Greener On Our Side

What's in the Water? Health and Hydration
by Colleen Kowalewski, life services-home care director at Friendship Senior Options

Given that the human body is 60 percent water, you wouldn’t think proper hydration would be a problem, but it is a major concern in the hot and humid summer months, especially for older adults. As we age, the mechanisms meant to keep us hydrated don’t work as well, and signals that we are thirsty are less pronounced too.

There are other contributing factors for seniors as well, particularly those who are away from the presence of others: mobility problems can prevent them from drinking often enough, incontinence issues can make them reluctant to drink enough, and memory issues can impede remembering to properly hydrate.

But, wait, there’s good news! Awareness is most of the battle, and by following a few simple steps, we can avoid the risk of dehydration.

  • Not crazy about the taste (or lack thereof) of water? Infuse it with some of your favorite herbs or fruits. GreenFields of Geneva’s water infusion stations feature fresh and refreshing additions every day, making them a popular and healthy break for everyone – residents, staff and guests. While water is the optimal choice, other beverages can also boost hydration, such as juices and sports drinks with electrolytes and decaffeinated coffee or tea.
  • Don’t wait to feel thirsty to drink. Keep a glass of water or water bottle next to your bed or chair. Reusable thermal water bottles keep water cool, look great, are environmentally friendly and easy to access when you’re on the go.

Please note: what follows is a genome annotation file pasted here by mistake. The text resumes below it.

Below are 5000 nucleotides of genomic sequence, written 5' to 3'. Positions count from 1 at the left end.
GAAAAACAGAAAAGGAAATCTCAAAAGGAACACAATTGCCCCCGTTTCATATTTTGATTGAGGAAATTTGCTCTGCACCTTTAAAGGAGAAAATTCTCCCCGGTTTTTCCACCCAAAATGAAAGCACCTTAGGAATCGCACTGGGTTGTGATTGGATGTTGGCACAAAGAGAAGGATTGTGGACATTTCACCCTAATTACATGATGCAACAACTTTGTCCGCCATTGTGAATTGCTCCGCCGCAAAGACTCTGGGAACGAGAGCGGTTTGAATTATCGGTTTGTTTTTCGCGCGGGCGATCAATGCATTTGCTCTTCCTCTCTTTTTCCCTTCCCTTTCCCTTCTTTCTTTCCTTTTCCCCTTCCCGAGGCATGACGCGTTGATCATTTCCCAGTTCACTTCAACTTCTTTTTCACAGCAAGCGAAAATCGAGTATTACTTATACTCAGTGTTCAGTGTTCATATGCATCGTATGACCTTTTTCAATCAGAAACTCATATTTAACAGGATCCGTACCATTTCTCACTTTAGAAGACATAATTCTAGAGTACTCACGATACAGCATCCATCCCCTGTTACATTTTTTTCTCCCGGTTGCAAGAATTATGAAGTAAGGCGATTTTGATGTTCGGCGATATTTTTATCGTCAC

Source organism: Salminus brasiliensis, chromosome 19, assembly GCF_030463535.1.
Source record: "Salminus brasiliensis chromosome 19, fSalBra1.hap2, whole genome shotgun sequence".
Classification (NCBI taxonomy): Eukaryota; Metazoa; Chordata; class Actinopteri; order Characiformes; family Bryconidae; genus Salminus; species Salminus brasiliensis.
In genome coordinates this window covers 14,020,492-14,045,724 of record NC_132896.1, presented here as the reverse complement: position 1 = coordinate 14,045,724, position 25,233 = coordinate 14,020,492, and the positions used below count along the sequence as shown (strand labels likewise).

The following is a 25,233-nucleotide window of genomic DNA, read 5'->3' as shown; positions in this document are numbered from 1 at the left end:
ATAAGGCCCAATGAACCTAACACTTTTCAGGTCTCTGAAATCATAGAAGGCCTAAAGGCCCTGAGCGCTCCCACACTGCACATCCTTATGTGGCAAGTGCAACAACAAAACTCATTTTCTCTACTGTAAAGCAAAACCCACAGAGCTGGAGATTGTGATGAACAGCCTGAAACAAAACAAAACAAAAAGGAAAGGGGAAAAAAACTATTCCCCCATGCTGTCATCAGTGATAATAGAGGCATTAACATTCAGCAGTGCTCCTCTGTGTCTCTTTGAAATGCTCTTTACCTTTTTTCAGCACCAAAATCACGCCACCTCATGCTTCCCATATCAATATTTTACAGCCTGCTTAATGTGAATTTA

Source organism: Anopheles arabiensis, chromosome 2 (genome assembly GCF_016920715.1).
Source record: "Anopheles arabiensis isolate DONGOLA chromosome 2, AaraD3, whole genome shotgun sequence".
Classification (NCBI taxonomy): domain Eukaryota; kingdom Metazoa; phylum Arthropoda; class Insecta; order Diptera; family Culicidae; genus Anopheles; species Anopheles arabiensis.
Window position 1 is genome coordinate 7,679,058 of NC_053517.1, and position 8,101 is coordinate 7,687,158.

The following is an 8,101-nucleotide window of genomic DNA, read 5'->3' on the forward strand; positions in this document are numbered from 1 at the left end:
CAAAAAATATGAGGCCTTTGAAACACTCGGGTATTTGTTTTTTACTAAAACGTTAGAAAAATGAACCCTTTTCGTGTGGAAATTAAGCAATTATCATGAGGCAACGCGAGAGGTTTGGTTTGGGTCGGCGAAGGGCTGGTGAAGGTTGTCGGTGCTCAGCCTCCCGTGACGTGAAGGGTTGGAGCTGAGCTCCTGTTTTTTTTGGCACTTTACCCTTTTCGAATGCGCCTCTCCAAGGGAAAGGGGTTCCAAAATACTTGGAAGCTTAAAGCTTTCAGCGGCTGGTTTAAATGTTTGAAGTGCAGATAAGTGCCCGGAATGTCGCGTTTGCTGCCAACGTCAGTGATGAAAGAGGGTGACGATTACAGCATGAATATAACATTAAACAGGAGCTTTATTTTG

• If you’re feeling hungry, you might actually be thirsty. Our body often confuses thirst for hunger, as the symptoms of hunger and thirst are similar, so take a drink!
  • Limit your caffeine and alcohol intake, as both can leave you dehydrated.
  • Enjoy the beautiful sunshine and warmth this time of year but avoid extended periods in the sun and heat and take frequent breaks in the shade or air conditioning. Excessive heat quickly deprives the body of vital fluids and nutrients, particularly in seniors, and can compromise our ability to recognize the symptoms and consequences of dehydration.

More good news is that the city of Geneva built a $24 million water treatment plant 10 years ago that uses reverse osmosis, the best municipal treatment technology available. What that means for residents of GreenFields and citizens of Geneva is that the city’s drinking water is pure, removed of ions, molecules and larger particles.

What may be the best antidote for the risks of dehydration is community, and GreenFields of Geneva offers that in abundance. With friendly residents who look after one another to qualified, caring staff who regularly emphasize the importance of proper hydration to overall well-being (recent “Learn a Bit” and “What’s Up, Doc?” sessions focused on responsible fun in the sun), healthy living is front and center – this summer and always.

 


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